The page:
Scientists have accidentally discovered a mutant enzyme that can fully eat up and decompose common plastic, and could help the world solve the problem of plastic waste.
Researchers in the US and UK examined an existing enzyme which had occurred naturally in landfill sites and was able to slowly digest man-made plastics.
But in the course of testing the enzyme's origins, the researchers made biological changes to it that turbo-charged its ability to digest plastics, according to Britain's University of Portsmouth.
According to The Guardian, the enzyme starts breaking down plastic in a matter of days, a process which would take centuries under normal conditions.
The enzyme is called PETase, because it eats polyethylene terephthalate (PET), the lightweight plastic used in bottled water and soft drinks.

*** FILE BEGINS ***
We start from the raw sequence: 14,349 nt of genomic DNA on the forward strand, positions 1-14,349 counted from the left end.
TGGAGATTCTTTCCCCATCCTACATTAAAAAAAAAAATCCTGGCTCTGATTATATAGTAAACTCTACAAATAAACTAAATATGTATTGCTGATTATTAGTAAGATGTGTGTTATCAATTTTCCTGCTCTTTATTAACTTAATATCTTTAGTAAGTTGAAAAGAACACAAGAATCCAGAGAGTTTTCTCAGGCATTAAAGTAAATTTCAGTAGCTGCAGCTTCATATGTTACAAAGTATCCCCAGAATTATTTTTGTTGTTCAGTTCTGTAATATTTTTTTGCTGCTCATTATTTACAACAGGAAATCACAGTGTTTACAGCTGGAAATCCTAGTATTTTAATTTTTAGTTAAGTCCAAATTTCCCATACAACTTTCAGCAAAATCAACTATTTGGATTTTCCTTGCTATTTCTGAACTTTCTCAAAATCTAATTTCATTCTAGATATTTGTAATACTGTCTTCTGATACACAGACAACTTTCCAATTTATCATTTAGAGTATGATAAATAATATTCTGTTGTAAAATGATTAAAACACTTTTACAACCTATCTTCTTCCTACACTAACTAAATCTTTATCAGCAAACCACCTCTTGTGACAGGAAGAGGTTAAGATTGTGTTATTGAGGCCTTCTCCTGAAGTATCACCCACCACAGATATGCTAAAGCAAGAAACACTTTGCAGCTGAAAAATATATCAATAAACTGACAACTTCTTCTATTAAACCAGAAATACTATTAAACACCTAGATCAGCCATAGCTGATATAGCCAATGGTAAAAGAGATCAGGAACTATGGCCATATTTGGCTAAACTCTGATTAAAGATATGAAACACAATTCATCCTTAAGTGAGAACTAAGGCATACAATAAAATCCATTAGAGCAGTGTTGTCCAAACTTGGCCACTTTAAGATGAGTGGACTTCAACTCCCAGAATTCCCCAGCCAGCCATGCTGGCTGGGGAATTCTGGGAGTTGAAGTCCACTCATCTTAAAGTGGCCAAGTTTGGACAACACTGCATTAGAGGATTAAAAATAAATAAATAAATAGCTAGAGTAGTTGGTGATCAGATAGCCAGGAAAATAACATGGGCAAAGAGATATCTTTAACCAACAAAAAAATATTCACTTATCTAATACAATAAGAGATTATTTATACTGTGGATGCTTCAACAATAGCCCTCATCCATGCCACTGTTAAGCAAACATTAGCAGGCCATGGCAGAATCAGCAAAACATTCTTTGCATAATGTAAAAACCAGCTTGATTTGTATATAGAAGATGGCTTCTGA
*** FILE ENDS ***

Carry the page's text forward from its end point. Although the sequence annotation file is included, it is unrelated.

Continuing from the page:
Professor John McGeehan, one of the scientists leading the study, said:
"Serendipity often plays a significant role in fundamental scientific research and our discovery here is no exception.
"Although the improvement is modest, this unanticipated discovery suggests that there is room to further improve these enzymes, moving us closer to a recycling solution for the ever-growing mountain of discarded plastics."
The mutant enzyme is still in its early stages, and the scientists are now working on developing it for use on an industrial scale.
Right now, plastic bottles that are recycled can only be turned into opaque fibres, which can then be used to make clothes or carpets. A more effective method would enable recycled plastic to be put to a far wider variety of uses.
About 8.3 billion tonnes (9.1 billion tons/8,300 billion kg) of plastic has been produced since production began about 70 years ago. Around 6.3 billion tonnes (6.9 billion tons/6,300 billion kg) is waste, the BBC reported.